QUESTION: How often should you change compost in pots? I want my potted plants to be healthy, but I don’t want to create too much work for myself. Matthew G
ANSWER: Experts recommend refreshing compost in potted plants on a schedule ranging from every six months (once in the spring and once in the fall) to every year or two.
How frequently the compost in your potted plants will need to be exchanged for a new batch depends on how large the container is. Plants that are growing in relatively large containers can wait until the one- or two-year mark for you to freshen up their potting soil and compost, while plants growing in smaller containers will need their soil and compost changed sooner, closer to every six months.
Also, some vegetables tend to be heavy feeders, such as tomatoes, peppers, and cucumbers, so they will need their soil and compost updated more frequently. Flowers will not use up the nutrients available to them as quickly, so they can wait longer before the soil and compost needs to be replaced. In fact, if you are growing flowers in containers, as long as they have been growing well and showing signs of good health, you can refresh just a third or so of the soil in the pot instead of replacing all the soil at once. Then top the soil with a layer of compost.
Some gardeners say that you can tell that compost needs to be changed because the compost will visually “slump” in the container, settling toward the bottom. Expended compost will be more densely packed instead of loose and airy. This change happens because as the organic material and nutrients in compost are released and decompose, they settle into the crevices between the grains of compost—spaces that used to hold oxygen when the compost was fresh and new.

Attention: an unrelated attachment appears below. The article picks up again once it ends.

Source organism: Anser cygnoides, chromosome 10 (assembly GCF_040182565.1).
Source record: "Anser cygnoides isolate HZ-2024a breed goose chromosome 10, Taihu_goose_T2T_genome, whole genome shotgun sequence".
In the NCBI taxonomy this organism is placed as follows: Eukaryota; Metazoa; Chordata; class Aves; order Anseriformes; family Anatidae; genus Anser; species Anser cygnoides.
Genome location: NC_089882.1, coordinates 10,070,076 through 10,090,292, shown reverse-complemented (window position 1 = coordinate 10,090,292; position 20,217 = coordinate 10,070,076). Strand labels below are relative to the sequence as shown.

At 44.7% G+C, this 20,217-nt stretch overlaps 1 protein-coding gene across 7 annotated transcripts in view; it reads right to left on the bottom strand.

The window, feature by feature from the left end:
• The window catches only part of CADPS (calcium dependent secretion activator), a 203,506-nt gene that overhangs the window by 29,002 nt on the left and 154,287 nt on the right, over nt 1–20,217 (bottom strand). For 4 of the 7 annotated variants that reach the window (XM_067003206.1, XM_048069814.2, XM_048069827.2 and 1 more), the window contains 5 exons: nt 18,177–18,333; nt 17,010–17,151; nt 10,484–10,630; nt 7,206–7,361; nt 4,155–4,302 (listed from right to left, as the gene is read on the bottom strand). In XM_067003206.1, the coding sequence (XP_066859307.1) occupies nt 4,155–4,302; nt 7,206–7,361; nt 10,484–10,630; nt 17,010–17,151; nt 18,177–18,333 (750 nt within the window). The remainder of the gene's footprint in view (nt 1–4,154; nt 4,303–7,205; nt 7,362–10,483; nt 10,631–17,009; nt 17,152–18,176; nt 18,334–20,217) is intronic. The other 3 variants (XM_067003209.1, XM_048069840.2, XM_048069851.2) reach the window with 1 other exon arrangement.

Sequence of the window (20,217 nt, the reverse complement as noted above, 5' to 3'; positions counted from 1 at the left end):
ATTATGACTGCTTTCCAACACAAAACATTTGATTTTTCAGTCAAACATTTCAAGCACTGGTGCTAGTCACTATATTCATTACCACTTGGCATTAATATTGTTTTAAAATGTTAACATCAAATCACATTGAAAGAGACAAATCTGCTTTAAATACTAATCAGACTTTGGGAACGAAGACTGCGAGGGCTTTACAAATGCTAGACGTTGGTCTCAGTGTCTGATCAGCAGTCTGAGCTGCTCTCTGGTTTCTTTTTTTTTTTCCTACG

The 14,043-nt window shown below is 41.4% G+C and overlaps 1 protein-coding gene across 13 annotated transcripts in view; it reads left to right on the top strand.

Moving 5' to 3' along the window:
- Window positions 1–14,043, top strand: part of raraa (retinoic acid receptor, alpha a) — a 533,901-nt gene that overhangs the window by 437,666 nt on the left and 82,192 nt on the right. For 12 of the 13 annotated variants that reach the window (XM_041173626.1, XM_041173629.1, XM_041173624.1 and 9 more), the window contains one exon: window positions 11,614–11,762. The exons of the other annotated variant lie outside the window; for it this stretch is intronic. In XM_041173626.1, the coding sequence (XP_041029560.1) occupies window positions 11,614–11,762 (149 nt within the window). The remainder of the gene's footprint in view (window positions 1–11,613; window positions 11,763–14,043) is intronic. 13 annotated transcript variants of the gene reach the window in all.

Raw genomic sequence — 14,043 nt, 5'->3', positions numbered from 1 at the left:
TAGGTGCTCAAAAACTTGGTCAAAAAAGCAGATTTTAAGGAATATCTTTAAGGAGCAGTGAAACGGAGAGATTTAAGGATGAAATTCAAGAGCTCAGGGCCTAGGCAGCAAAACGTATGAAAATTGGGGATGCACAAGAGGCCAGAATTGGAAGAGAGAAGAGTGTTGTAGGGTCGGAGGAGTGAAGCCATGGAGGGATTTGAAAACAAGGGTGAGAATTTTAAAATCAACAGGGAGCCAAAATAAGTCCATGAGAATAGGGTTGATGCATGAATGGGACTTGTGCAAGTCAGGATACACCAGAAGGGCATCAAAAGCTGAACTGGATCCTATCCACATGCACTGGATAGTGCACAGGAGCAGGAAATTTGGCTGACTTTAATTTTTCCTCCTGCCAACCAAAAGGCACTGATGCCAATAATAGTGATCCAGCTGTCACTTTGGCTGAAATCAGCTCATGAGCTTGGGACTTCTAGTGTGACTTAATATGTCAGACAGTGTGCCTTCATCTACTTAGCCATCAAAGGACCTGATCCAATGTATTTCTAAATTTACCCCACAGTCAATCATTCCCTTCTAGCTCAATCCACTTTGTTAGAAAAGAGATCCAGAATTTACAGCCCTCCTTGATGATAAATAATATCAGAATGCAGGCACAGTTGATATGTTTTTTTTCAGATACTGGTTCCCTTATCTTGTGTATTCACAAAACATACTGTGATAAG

The potting soil and compost in containers needs to be revitalized in the case of a few scenarios as well as when the planting medium has expired. Many of the circumstances listed here are times when the planting medium should be updated as a preventive measure, such as to avoid the spread of disease or infestation. Replenish the containers by adding new soil and compost when any of the following situations occur.
- Plants have stunted growth, are growing slowly, or seem to be in poor health for no discernible reason.
- Plants in the garden have been infected with a plant disease. You should renew the soil and compost in all your containers where plants are growing even if the diseased plants have been discarded.
- One or more of your plants has been victim to an infestation of any garden pest, such as slugs or aphids.
Follow these steps to renew your container garden by adding new soil and compost. Gently remove the plant from its container, using your fingers to delicately spread out the root system. Discard the spent potting soil and compost from the container by pouring it out onto the compost heap or filling in a low spot in your yard.
Fill the pot about three quarters of the way to the top with fresh potting soil, along with a few handfuls of perlite if desired to aerate the soil and make it lighter. Top the soil with a generous layer of fresh compost, then sprinkle a slow-release fertilizer over the compost.
Use potting soil to cover the compost and fertilizer layer, then dig a hole in the middle of the container that will fit your plant’s root system and transfer the plant back into its container. Water the plant immediately after replacing the soil and compost to help the planting medium settle and activate the fertilizer.